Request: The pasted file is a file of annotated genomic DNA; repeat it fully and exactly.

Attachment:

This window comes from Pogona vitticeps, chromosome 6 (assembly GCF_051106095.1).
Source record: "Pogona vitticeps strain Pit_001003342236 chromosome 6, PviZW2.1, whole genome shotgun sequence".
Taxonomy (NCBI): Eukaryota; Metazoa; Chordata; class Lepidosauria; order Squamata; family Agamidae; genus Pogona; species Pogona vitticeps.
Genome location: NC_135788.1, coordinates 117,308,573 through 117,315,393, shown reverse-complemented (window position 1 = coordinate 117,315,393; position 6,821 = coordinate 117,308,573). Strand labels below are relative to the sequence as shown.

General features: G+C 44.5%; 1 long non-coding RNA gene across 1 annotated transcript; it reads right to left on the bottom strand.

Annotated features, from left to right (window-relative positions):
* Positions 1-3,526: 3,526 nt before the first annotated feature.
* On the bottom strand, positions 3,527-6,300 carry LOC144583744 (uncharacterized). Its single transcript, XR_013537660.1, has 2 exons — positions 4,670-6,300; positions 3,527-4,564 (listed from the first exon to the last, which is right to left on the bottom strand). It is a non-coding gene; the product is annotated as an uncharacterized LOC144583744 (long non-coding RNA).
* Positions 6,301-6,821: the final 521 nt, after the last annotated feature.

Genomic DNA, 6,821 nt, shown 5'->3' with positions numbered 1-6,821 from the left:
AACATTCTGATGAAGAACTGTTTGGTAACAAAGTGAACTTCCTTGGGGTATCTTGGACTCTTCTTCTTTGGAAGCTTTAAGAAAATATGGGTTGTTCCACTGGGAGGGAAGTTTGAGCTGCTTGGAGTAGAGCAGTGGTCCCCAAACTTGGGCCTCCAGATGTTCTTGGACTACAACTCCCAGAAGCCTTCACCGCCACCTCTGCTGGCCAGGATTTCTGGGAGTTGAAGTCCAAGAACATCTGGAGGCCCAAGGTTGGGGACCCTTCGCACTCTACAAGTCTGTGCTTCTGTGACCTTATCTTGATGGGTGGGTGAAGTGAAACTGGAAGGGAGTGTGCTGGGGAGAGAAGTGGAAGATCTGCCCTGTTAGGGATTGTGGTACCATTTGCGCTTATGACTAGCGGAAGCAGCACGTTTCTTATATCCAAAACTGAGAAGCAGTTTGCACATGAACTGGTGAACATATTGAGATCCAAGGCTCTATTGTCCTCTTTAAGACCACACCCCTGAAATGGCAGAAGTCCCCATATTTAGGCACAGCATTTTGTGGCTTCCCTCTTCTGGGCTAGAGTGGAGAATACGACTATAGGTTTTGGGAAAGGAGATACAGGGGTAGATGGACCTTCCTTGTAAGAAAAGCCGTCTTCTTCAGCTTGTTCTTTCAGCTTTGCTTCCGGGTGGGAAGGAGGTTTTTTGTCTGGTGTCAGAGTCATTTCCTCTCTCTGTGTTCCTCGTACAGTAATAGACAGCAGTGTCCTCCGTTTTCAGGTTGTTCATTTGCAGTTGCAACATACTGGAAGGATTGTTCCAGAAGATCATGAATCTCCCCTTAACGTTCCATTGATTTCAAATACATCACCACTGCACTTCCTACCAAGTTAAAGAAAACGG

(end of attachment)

This window comes from Pogona vitticeps, chromosome 6 (assembly GCF_051106095.1).
Source record: "Pogona vitticeps strain Pit_001003342236 chromosome 6, PviZW2.1, whole genome shotgun sequence".
Taxonomy (NCBI): Eukaryota; Metazoa; Chordata; class Lepidosauria; order Squamata; family Agamidae; genus Pogona; species Pogona vitticeps.
Genome location: NC_135788.1, coordinates 117,308,573 through 117,315,393, shown reverse-complemented (window position 1 = coordinate 117,315,393; position 6,821 = coordinate 117,308,573). Strand labels below are relative to the sequence as shown.

General features: G+C 44.5%; 1 long non-coding RNA gene across 1 annotated transcript; it reads right to left on the bottom strand.

Annotated features, from left to right (window-relative positions):
* Positions 1-3,526: 3,526 nt before the first annotated feature.
* On the bottom strand, positions 3,527-6,300 carry LOC144583744 (uncharacterized). Its single transcript, XR_013537660.1, has 2 exons — positions 4,670-6,300; positions 3,527-4,564 (listed from the first exon to the last, which is right to left on the bottom strand). It is a non-coding gene; the product is annotated as an uncharacterized LOC144583744 (long non-coding RNA).
* Positions 6,301-6,821: the final 521 nt, after the last annotated feature.

Genomic DNA, 6,821 nt, shown 5'->3' with positions numbered 1-6,821 from the left:
AACATTCTGATGAAGAACTGTTTGGTAACAAAGTGAACTTCCTTGGGGTATCTTGGACTCTTCTTCTTTGGAAGCTTTAAGAAAATATGGGTTGTTCCACTGGGAGGGAAGTTTGAGCTGCTTGGAGTAGAGCAGTGGTCCCCAAACTTGGGCCTCCAGATGTTCTTGGACTACAACTCCCAGAAGCCTTCACCGCCACCTCTGCTGGCCAGGATTTCTGGGAGTTGAAGTCCAAGAACATCTGGAGGCCCAAGGTTGGGGACCCTTCGCACTCTACAAGTCTGTGCTTCTGTGACCTTATCTTGATGGGTGGGTGAAGTGAAACTGGAAGGGAGTGTGCTGGGGAGAGAAGTGGAAGATCTGCCCTGTTAGGGATTGTGGTACCATTTGCGCTTATGACTAGCGGAAGCAGCACGTTTCTTATATCCAAAACTGAGAAGCAGTTTGCACATGAACTGGTGAACATATTGAGATCCAAGGCTCTATTGTCCTCTTTAAGACCACACCCCTGAAATGGCAGAAGTCCCCATATTTAGGCACAGCATTTTGTGGCTTCCCTCTTCTGGGCTAGAGTGGAGAATACGACTATAGGTTTTGGGAAAGGAGATACAGGGGTAGATGGACCTTCCTTGTAAGAAAAGCCGTCTTCTTCAGCTTGTTCTTTCAGCTTTGCTTCCGGGTGGGAAGGAGGTTTTTTGTCTGGTGTCAGAGTCATTTCCTCTCTCTGTGTTCCTCGTACAGTAATAGACAGCAGTGTCCTCCGTTTTCAGGTTGTTCATTTGCAGTTGCAACATACTGGAAGGATTGTTCCAGAAGATCATGAATCTCCCCTTAACGTTCCATTGATTTCAAATACATCACCACTGCACTTCCTACCAAGTTAAAGAAAACGG